In the past decades, employees typically traveled to offices to work together. This in-person work environment primed synchronous collaboration - when two or more parties meet at the same time, normally in the same location, face-to-face, over the phone, or on video.
As the world has gone remote in 2020, teams were forced to deal with team members not sitting right next to each other or even adjusting to collaborate with co-workers in completely different time zones. Since the complexity of work doesn’t decrease when people are remote, workers have had to find new ways to fit the same amount of work in less synchronous time. Therefore, mastering workflows asynchronously has been a topic catapulted in companies’ daily workflows when trying to maintain productivity during the pandemic. Asynchronous communication is the art of communicating without the need for the other team members to be available at the same time and place. For instance, sending a message to a colleague on the other side of the globe updating them about progress and receiving an answer when they start working again.
The status quo of remote work
As the workforce becomes more familiar with remote work, the reliance on synchronous communication tools has continued to dominate collaboration globally. Presumably, the reason for this has been the sudden shift from full-time “on-site” to full-time remote work, prompting teams to simply replicate their in-office experience without thinking about reimagining the way they work. This has led the day-to-day of millions to consist of countless Zoom meetings and cluttered calendars in the hope of recreating the “always in touch” office environment.
Since most current workspace tools were developed during a time where remote was more of the exception than the rule, they are heavily catered to synchronous office communication. For instance, Zoom is meant to be used for remote synchronous collaboration. Other tools are also being repurposed to work asynchronously. For example, Google Docs was initially a real-time collaborative writing document that has turned into an asynchronous idea board/meeting preparation tool/general notepad.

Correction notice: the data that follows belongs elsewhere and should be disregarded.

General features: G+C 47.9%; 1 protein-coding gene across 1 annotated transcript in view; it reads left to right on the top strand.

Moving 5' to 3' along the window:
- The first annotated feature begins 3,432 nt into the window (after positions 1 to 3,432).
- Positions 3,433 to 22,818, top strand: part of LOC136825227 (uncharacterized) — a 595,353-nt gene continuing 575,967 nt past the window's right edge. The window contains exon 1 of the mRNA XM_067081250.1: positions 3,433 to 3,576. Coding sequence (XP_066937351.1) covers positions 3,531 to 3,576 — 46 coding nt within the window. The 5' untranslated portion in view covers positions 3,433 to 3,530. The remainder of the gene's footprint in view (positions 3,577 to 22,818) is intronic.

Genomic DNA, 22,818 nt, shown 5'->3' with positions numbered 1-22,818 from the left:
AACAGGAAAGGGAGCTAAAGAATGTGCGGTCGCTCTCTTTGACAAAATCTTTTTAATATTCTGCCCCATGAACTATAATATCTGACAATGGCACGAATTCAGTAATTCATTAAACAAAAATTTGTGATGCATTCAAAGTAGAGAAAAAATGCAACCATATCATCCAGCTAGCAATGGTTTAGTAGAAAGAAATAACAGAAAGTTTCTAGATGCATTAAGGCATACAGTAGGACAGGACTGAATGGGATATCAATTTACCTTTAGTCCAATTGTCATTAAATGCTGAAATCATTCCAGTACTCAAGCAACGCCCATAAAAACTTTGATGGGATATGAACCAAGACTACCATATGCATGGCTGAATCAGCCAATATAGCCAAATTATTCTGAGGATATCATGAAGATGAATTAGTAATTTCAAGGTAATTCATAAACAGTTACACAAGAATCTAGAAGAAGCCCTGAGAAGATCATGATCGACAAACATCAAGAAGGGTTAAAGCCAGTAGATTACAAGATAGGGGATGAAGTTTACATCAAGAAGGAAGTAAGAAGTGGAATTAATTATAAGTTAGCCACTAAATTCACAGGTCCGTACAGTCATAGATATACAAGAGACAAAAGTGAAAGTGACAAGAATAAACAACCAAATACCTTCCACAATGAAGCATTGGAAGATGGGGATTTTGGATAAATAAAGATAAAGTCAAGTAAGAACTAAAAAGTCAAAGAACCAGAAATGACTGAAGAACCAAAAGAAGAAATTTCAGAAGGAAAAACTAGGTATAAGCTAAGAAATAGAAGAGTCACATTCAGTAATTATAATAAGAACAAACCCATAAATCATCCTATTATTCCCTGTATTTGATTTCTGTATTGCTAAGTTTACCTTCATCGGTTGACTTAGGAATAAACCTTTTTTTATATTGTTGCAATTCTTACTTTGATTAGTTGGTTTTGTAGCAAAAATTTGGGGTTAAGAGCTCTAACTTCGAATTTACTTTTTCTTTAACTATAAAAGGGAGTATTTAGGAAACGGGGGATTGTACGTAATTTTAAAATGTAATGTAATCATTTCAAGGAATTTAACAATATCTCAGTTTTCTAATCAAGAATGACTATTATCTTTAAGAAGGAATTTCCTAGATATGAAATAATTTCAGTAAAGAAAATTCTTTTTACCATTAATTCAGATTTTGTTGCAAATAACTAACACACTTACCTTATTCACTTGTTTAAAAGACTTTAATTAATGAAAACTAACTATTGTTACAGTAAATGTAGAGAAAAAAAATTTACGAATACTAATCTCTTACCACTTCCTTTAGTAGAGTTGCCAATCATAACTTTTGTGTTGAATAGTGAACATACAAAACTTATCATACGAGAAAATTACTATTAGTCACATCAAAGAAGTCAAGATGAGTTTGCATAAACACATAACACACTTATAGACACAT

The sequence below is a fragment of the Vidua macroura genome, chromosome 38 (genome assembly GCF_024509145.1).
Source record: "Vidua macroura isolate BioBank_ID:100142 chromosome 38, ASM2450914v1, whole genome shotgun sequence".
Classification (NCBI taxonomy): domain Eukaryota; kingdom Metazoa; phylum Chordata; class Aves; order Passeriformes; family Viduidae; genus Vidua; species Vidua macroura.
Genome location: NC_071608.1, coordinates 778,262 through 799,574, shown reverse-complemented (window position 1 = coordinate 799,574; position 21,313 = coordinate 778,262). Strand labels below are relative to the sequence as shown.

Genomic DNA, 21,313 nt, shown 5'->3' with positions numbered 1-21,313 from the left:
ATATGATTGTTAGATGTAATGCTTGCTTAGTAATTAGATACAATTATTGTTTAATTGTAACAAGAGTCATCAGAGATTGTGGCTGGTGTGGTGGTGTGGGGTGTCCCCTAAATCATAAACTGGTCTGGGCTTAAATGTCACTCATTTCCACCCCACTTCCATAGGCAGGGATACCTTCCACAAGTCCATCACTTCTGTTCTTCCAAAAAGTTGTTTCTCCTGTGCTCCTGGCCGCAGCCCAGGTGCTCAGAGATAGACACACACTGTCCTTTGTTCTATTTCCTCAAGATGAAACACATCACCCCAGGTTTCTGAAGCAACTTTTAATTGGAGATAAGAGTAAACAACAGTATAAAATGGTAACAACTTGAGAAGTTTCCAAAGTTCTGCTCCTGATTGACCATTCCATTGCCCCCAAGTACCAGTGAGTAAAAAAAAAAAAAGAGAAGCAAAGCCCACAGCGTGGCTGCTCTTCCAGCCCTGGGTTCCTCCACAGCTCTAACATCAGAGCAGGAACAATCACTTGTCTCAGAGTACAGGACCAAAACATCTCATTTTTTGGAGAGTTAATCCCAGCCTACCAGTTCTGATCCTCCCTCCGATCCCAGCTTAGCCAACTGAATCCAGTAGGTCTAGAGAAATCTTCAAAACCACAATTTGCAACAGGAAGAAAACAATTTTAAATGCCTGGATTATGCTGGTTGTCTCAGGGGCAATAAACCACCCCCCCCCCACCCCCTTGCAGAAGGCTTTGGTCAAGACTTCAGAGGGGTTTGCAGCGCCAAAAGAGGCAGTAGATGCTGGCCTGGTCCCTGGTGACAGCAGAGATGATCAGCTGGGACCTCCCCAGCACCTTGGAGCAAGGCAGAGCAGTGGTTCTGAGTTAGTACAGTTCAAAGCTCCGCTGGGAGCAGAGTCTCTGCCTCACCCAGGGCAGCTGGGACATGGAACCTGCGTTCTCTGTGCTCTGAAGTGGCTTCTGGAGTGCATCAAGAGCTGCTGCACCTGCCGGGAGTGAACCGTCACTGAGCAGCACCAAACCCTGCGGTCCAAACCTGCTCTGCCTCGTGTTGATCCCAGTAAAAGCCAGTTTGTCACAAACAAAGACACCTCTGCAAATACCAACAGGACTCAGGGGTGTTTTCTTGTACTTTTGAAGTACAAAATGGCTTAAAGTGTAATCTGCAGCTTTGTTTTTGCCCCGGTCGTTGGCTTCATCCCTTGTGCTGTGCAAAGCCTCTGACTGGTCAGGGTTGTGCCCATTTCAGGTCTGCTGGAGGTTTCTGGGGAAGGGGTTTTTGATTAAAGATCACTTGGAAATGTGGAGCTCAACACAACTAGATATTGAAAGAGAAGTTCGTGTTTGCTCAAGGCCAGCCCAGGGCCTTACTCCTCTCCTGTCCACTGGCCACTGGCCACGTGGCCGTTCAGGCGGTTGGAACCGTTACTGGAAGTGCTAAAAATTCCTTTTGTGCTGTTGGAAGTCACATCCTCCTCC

Problems with moving to asynchronous tools
The current issue is that organizations operate remotely, but their mentality is still “on-site”. The question is how teams can adjust to a remote-first mindset and utilize asynchronous tools instead of synchronous ones. If successful, this shift in mindset and tooling will enable organizations to operate sustainably in a full or hybrid remote work environment in the coming years.
Although we believe in the power of written communication for multiple reasons, we do feel that the transition from synchronous to asynchronous shouldn’t mean every person has to become an avid writer and reader overnight. That being said, we also believe that solely focusing on written communication leaves lots of room for miscommunication and misinterpretation, while removing personal interaction from collaboration.
The future and its tools are asynchronous
Clearly, in order to strive in the new world of remote work and asynchronous communication, new tools are needed to enable frictionless communication and seamless collaboration between teams. This new generation of tools will provide teams with all the benefits of asynchronous communication but also maintain the personal aspect of communication and be well structured and better documented at its core.
As this is our vision for the future of work, we are building Acapela, an asynchronous meeting platform at the forefront of this transition. Conversations are meant to entail personal touches, not leaving space for unnecessary misunderstanding all the while being more structured and easier to relive than typical in-person meetings.
Curious to learn more about asynchronous communication?
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